Up to that point, Gaethje had focused solely on competing -- and winning. From the age of 4, he was a wrestler, which required a singular focus: Beat your opponent. That's not to imply he was a boring wrestler, because he always felt he needed to dominate.
But as he started to transition after his collegiate wrestling career into MMA, where entertainment can mean bonuses that exceed fight purses, he knew what he had to do. Winning was still important, but style points affected the bank account.
"When I first asked Justin, 'Do you believe you can be a champion?' he answered, 'One hundred percent, I think I can be a champion,'" Wittman says. "But his purpose was always to be the most entertaining fighter in the world. I have never had anyone else say that to me. Not one."
Gaethje understood the economics of the situation.
"I'm getting paid what I get paid now because people love the way I fight," he says. "There can be guys out there who are 13-0 with 13 decisions, and they're not [even] getting paid $5,000 to fight because nobody is watching. I've gotten opportunities on the biggest stages because of the way I fight."
Gaethje won his first 17 professional MMA fights, and only two of them were by decision. He was brawling and winning.
So when he became a free agent from the World Series of Fighting in 2017, the UFC came calling. Gaethje delivered in his debut with the promotion on July 7, 2017, with a knockout of Michael Johnson. Gaethje reportedly took home $300,000, including $100,000 to show, $100,000 to win and two $50,000 bonuses for performance and fight of the night.
Gaethje then suffered back-to-back TKO losses to Eddie Alvarez and Dustin Poirier in his next two bouts. Both were fan-friendly slugfests -- which meant the $50,000 bonuses kept rolling in -- but those consecutive, violent losses made an impact. The bonuses were nice, but they were no longer enough.
"I asked him after those two losses, 'Is your purpose still to be the most exciting fighter in the world?'" Wittman says. "And he said, 'Not really, Coach. I want to be a UFC champion.'"
IMMEDIATELY AFTER THE Poirier loss on April 14, 2018, the focus started to turn.
"My first three fights in the UFC, I read somewhere they were three of the top five most exciting fights in the UFC during that time," Gaethje says. "But two of those times, because I lost, I only got paid half my money, because that's how it works in this sport. You get half to show and half to win. That wasn't cool with me."
The goal became clear.
"I felt I had legitimized myself as one of the most exciting fighters to ever step in the Octagon, and now to solidify that, I need to win a belt," Gaethje says. "That's what is important now. I've never not wanted to win a belt, but I wanted to make money, and the surest way to make money in this sport was to be exciting."
According to Wittman, Gaethje has started taking fewer risks in the Octagon and changing the way he spars. He's still a pressure fighter, but he has become more selective about when to stay in the pocket.
The results have been spectacular. Gaethje has won his past three fights, all by first-round knockout. And the bonuses haven't stopped. Justin has won a Fight of the Night bonus four times in just six UFC appearances, and he has won seven performance bonuses overall. Nicknamed "The Highlight," Gaethje is one of only five fighters in UFC history to earn a bonus in six consecutive bouts.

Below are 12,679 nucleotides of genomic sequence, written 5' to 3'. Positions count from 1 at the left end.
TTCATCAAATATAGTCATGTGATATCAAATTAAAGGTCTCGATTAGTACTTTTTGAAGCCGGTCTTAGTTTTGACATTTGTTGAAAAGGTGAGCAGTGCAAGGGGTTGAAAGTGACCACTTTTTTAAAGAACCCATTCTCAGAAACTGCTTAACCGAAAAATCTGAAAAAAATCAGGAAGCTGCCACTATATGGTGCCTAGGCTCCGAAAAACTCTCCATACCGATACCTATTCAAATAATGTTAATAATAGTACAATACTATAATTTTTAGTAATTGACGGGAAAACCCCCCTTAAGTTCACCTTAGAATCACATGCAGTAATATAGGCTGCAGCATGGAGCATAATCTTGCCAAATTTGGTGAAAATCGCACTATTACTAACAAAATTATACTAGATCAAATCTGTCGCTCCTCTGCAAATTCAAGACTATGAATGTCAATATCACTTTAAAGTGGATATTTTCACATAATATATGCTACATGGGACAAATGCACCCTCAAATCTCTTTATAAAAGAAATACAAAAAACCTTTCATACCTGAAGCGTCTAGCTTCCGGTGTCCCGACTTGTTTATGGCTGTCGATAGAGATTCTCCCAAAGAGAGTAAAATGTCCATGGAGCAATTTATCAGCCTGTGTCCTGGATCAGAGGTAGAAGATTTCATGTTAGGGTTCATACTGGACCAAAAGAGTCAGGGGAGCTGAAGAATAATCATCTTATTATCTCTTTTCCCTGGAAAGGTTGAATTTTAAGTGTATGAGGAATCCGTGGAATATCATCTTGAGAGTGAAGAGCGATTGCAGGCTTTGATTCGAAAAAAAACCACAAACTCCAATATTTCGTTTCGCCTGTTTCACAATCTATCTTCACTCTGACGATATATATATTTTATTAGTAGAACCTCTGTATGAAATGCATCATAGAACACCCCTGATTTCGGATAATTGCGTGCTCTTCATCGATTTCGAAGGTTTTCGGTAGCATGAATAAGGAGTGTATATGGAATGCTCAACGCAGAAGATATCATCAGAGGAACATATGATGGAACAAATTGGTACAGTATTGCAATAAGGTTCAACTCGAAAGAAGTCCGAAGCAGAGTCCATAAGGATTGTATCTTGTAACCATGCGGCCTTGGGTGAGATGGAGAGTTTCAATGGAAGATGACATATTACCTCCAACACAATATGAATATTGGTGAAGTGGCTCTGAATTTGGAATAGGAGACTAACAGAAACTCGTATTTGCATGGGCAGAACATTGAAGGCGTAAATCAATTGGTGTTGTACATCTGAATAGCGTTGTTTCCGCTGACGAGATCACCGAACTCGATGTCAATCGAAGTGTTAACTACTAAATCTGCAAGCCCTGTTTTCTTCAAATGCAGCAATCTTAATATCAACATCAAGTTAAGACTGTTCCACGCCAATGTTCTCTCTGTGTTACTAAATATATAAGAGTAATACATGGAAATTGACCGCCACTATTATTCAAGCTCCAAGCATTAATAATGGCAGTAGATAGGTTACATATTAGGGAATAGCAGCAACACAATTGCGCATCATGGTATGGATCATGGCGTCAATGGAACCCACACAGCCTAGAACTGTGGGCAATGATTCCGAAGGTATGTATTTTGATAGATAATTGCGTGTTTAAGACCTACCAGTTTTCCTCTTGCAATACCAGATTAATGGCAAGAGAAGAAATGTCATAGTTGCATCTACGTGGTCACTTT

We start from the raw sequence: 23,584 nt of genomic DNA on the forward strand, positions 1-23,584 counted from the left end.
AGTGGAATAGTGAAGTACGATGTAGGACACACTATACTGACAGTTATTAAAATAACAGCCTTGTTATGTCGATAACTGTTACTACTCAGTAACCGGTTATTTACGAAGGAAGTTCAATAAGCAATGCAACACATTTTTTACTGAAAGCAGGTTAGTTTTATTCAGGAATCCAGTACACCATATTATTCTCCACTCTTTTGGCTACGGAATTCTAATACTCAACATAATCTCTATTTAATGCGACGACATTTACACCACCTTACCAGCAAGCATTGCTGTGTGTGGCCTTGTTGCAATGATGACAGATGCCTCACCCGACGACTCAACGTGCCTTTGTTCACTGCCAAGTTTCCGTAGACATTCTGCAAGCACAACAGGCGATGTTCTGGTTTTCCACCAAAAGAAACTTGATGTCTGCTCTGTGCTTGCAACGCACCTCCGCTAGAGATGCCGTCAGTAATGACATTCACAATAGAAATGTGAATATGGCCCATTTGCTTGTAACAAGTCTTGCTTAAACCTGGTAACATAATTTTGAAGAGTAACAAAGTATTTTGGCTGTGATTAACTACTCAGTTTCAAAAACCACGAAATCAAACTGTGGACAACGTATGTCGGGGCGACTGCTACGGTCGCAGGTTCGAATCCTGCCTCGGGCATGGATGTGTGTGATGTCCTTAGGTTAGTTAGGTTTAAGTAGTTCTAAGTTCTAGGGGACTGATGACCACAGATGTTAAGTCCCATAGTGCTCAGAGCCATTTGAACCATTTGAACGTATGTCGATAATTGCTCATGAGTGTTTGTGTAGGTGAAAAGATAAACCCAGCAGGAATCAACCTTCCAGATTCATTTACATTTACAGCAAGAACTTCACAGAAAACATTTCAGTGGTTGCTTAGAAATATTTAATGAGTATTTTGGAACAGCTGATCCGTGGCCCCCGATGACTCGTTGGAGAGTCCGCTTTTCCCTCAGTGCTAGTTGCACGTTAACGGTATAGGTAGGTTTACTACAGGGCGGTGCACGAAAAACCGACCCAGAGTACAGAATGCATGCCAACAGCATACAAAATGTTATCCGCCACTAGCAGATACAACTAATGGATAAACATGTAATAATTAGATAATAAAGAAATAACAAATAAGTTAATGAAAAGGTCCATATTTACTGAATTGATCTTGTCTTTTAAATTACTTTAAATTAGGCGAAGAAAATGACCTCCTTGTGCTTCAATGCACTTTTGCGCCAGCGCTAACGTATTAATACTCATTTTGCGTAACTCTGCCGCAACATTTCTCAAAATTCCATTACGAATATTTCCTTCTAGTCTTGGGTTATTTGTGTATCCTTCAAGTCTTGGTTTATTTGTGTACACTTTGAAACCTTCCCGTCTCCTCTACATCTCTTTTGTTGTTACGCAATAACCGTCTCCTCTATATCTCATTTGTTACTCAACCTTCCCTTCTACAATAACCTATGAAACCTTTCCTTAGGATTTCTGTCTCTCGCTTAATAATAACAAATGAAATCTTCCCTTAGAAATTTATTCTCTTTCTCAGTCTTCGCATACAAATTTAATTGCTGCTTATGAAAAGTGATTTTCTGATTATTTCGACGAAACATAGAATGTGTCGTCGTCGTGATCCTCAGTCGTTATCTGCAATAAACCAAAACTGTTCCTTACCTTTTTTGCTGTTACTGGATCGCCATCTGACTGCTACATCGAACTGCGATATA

And many are predicting Saturday's main event to be a strong contender for Fight of the Night, especially considering Ferguson has 10 bonuses of his own.
But bonuses are no longer the priority for Gaethje. A victory over Ferguson would lead him to undefeated lightweight king Khabib Nurmagomedov -- which is exactly the kind of challenge that excites Gaethje the most.
"When I beat Tony, I am fighting Khabib next, because that's what I'm here for," Gaethje says. "I'm here to try to be the best in the world."
MARCUS FOLLOWED THE family mining tradition, but he also works Justin's corner during fights, and he'll be there in Jacksonville. Ray and Carolina will be watching from Safford, due to the closed-arena policy in Jacksonville to combat the spread of the coronavirus. It will mark the first time in Justin's professional career that Ray will not be in attendance.
"I don't know how it's going to be sitting on the couch and watching him fight," Ray says. "I'm going to be a nervous wreck."
It's unlikely Ray will be the only one in Safford watching the fight. The small town in Arizona known for producing copper miners, cattle ranchers and cotton farmers is also aware that it produced perhaps the most entertaining fighter in the world.
Justin is aware of the impact he can have on those who were in his shoes. Maybe there will be a kid who spent all week cleaning crater in Morenci who will catch the fight and see the former Safford boy who broadened his horizons despite the predictions of those coworkers back in 2007.
"I'm from a very, very small place," Justin says. "Trouble is easy to get into, and it's really easy to think this is all there is, especially when you haven't seen how big the world is. So I really want to inspire youth to go and check out the world.
"I think we all have very particular skills, and it's hard to understand yours if you don't take chances and face your fears. So, that's what I'm doing. And I'm telling them they can do that, too."